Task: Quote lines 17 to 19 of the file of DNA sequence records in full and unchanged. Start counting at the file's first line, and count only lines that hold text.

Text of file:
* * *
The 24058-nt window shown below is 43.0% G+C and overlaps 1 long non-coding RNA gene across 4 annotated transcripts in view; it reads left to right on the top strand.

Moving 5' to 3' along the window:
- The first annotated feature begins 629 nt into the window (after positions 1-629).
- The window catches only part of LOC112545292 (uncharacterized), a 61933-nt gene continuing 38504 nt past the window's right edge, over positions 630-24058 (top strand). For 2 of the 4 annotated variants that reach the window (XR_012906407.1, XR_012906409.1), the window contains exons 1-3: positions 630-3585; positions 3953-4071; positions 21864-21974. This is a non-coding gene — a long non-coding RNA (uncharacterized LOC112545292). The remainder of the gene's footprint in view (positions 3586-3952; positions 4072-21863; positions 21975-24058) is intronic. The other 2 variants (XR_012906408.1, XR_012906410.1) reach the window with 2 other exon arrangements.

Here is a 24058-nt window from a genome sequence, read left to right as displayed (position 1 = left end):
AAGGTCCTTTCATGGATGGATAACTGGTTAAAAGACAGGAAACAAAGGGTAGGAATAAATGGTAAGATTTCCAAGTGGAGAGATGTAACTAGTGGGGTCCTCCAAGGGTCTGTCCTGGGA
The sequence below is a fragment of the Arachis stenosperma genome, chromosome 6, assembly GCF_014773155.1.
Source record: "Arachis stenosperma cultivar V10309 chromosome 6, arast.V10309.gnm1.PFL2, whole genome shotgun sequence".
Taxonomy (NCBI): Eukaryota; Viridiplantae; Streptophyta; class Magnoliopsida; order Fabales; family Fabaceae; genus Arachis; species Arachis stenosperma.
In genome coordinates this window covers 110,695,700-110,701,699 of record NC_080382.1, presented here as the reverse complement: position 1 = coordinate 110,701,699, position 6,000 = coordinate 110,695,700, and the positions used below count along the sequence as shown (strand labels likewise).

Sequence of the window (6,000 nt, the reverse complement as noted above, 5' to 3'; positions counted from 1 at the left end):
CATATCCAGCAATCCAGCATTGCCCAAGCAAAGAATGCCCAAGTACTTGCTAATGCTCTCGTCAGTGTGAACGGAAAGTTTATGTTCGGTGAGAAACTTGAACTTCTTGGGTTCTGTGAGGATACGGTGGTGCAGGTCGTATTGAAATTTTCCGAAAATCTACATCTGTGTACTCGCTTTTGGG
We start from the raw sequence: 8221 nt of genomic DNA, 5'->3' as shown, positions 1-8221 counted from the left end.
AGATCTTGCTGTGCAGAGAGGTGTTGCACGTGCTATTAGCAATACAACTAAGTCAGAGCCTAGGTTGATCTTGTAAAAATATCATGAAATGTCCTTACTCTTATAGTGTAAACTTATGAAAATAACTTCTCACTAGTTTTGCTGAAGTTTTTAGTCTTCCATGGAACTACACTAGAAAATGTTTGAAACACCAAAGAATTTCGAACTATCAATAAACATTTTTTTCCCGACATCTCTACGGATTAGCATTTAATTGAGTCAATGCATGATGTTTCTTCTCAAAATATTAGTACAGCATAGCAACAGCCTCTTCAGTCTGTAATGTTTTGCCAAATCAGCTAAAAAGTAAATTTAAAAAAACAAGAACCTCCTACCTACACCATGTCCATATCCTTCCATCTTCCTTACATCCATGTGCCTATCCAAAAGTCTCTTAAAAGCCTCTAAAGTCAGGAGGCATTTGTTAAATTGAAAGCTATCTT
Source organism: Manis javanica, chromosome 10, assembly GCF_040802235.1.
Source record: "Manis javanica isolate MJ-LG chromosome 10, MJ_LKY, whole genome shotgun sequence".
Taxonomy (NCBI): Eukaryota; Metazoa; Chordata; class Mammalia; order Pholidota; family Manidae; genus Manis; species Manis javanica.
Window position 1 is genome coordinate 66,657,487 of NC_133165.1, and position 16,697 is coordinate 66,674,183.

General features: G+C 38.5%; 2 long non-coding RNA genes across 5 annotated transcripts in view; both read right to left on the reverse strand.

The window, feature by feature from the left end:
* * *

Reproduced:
Taxonomy (NCBI): Eukaryota; Metazoa; Chordata; class Mammalia; order Pholidota; family Manidae; genus Manis; species Manis javanica.
Window position 1 is genome coordinate 66,657,487 of NC_133165.1, and position 16,697 is coordinate 66,674,183.

General features: G+C 38.5%; 2 long non-coding RNA genes across 5 annotated transcripts in view; both read right to left on the reverse strand.